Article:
Tuesday, August 28, 2007


Thanks to our office-based coop, I was finally able to get meself a new phone. I am retiring my light saber. What a relief! No more missed messages, no more half-received SMS (the rest won’t come in for lack of space), no need to erase stored data to make room for more.

12 months to pay, and I earn coop points, too! Not a bad deal. Please pray that I will not feel generous again and give away my phone to spawns-of-the-!#%&*+&! taxi drivers.


Today, at 2AM, I cried again.


Something happened at work that made me want to flip.

The supervisors misplaced our overtime log sheet. The first time in my 3 years stay there. To rub salt on the wounds, they won’t apologize and passed the blame back to us; the next day, all the medical editors went on strike by not coming in to work. They felt bad that after having to work like dogs (that’s how Kathy described it), nobody received what’s due them.

My description of our office’s work ethic: dog style. Eyeloveit.

Monday, August 27, 2007


I was shocked to see the queue to Cinema 6 where the last screening of Volver was to be held. Never realized that so many people would want to watch it! I mean, there’s always Bourne Ultimatum in Cinema 1, hello! (Snobbish bitch, me.) At any rate, my only aim was to make sure we get seats far away from the screen which we did. The film has already started, drat.

Aldomovar never disappoints. All the elements that make up an Aldomovar work are all present: mothers, witty one liners (the line “Ghosts don’t cry.” is its most memorable line; it is both kitschy yet has loads of implications), a slice of Spanish life, a stab at the national psyche, female and male character games, and irony. Add to that the elements of rape (or near rape), shots focused uncomfortably on bosoms and cleavages, murder, a sad song and you have a classic. Honestly though, I still will choose Todo Sobre Mi Madre over this. A critic that I came across wrote that one can’t be an enfant terrible for so long. I believe him. If we are already able to dissect Aldomovar and his work then has already repeated himself too much. Time for a new tactic, I guess.

Anyway, the acting is so – as expected - natural, realistic, and effortless. I always admire Spanish films for their clarity and sharpness and their ability to portray characters with so much depth. It’s just like being part of the whole thing! Also, the scenery shots almost always show the kind of life people in Spain live yet all is so effortless, unstaged, un-prop-ed. It’s actually very…provincial. It was said that Aldomovar was born in the same village where the film was shot. One can then say that like the title he, too, has come home.

Saturday, August 25, 2007


At Gateway, my officemates and I caught two Cinemanila entries. It’s the Festival’s last day, and still reeling from my experience last Friday, I made sure we picked the right movies this time. Mantra: We have a choice. We have a choice. We have a choice. Repeat 20X.

On the last minute, I dumped the Best ASEAN film winner, MUKSHIN, in favor of Japan’s The Girl Who Leapt Through Time (released as Tokikake in 2006). I had no regrets. Gut feel told me that I can never go wrong with Japanese animation.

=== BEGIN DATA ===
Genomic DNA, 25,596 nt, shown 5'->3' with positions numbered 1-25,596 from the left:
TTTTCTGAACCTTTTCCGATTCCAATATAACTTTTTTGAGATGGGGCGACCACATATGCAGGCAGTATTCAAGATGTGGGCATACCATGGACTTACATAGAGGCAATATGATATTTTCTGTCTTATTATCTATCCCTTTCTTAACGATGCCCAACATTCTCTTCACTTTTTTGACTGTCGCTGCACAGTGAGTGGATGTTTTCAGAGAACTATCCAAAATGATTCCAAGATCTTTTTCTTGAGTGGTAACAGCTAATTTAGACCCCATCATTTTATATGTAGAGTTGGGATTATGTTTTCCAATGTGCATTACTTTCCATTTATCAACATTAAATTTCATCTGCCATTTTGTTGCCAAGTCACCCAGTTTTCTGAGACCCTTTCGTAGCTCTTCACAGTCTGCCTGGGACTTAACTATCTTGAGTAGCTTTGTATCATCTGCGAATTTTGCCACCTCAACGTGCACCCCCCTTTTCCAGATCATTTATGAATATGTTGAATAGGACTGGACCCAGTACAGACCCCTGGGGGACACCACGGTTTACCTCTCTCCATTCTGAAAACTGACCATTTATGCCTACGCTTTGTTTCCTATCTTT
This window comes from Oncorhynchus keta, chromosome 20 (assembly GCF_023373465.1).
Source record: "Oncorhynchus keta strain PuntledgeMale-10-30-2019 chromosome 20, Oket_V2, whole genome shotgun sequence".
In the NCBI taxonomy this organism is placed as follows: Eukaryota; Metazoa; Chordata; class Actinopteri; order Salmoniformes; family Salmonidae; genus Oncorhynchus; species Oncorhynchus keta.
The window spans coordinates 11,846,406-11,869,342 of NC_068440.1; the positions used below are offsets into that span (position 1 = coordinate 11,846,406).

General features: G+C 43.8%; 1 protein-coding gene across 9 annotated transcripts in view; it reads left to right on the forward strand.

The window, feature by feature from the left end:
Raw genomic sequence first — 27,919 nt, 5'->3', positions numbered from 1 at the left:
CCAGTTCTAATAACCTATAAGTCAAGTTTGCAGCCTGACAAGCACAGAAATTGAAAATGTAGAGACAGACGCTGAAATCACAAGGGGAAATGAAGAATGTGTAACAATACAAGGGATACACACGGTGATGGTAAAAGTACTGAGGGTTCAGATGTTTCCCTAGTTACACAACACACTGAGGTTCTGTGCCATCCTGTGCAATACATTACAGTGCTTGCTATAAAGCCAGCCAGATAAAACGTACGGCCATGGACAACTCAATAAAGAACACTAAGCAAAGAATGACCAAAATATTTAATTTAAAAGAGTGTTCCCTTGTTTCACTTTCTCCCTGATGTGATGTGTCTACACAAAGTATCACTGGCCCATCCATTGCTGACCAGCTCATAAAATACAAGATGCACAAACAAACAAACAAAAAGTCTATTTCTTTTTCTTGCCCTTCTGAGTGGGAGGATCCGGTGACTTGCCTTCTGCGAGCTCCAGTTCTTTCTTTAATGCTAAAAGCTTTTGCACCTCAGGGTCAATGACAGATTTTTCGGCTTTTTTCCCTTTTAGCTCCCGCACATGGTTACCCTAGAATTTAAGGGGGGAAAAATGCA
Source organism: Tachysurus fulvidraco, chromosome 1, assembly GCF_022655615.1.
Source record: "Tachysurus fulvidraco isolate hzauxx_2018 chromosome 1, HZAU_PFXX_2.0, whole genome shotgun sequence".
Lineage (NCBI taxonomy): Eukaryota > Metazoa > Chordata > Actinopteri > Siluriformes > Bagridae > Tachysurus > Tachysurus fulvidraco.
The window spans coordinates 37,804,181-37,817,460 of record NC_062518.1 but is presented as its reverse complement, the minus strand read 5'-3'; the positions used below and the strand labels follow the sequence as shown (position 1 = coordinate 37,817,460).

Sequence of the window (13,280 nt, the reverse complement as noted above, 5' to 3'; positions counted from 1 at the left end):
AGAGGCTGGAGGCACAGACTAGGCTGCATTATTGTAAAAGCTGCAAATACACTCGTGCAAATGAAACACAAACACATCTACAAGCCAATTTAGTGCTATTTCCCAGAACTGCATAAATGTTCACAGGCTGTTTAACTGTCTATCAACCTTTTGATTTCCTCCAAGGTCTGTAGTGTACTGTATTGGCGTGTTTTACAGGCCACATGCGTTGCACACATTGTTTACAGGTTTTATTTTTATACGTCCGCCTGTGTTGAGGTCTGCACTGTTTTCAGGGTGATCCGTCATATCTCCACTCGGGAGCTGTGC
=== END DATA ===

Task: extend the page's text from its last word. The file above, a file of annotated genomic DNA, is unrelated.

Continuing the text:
TGWLTT is a story of a schoolgirl, Makoto Konno, who realized that she can travel through time when she was about to meet a train accident. At first puzzled by her newfound powers, she eventually used this liberally to miss coming late to school, beat her younger sister to her favorite pudding, and many more. Soon enough, with a little help from her older sister who claimed to have done something similar in the past, Makoto was made to realize that her actions had adverse reactions on people around her. When she finally runs out of chances to leap through time (one is limited only to 90 jumps), it dawned on her that she should have used the power to do better things – like saying yes to love when it was first offered to her.

The film’s premise is not new, but the way it was applied here gave it its universal appeal. There is humor that connects with the audience and just the right amount of drama – oftentimes amusing in the manner only manga can do it – to arouse sympathy with the character. The only problem is that they didn’t end it when it should already have. We all know the feeling of having to go through many potential endings. It’s like missing your bus stop. There are missed opportunities to make a more remarkable ending by going on and on.

At any rate, it’d be nice to get a copy of this one if only to put it beside my copies of animation icons Princess Mononoke and Spirited Away, although the animation doesn’t compare to the latter two.


"I am a writer,” he says to film students in the workshop-forum. “I don’t consider myself a scriptwriter. For me, writing a screenplay is as serious as writing a novel. My screenplay is literature. You’re not just reading a blueprint—you’re reading a piece of art. F--k the movie! I’m more concerned with the written word.”

What he means is, a good screenplay should be able to stand independent of the resultant film.

“I want to be one of the greatest writers of the 21st century,” he tells his now-awestruck audience. “I’m not saying I deserve it. I’m saying, I want.”

Sunday, August 12, 2007


Me, myself, and my two left feet. Unlearning what has already been learned.

Saturday, August 11, 2007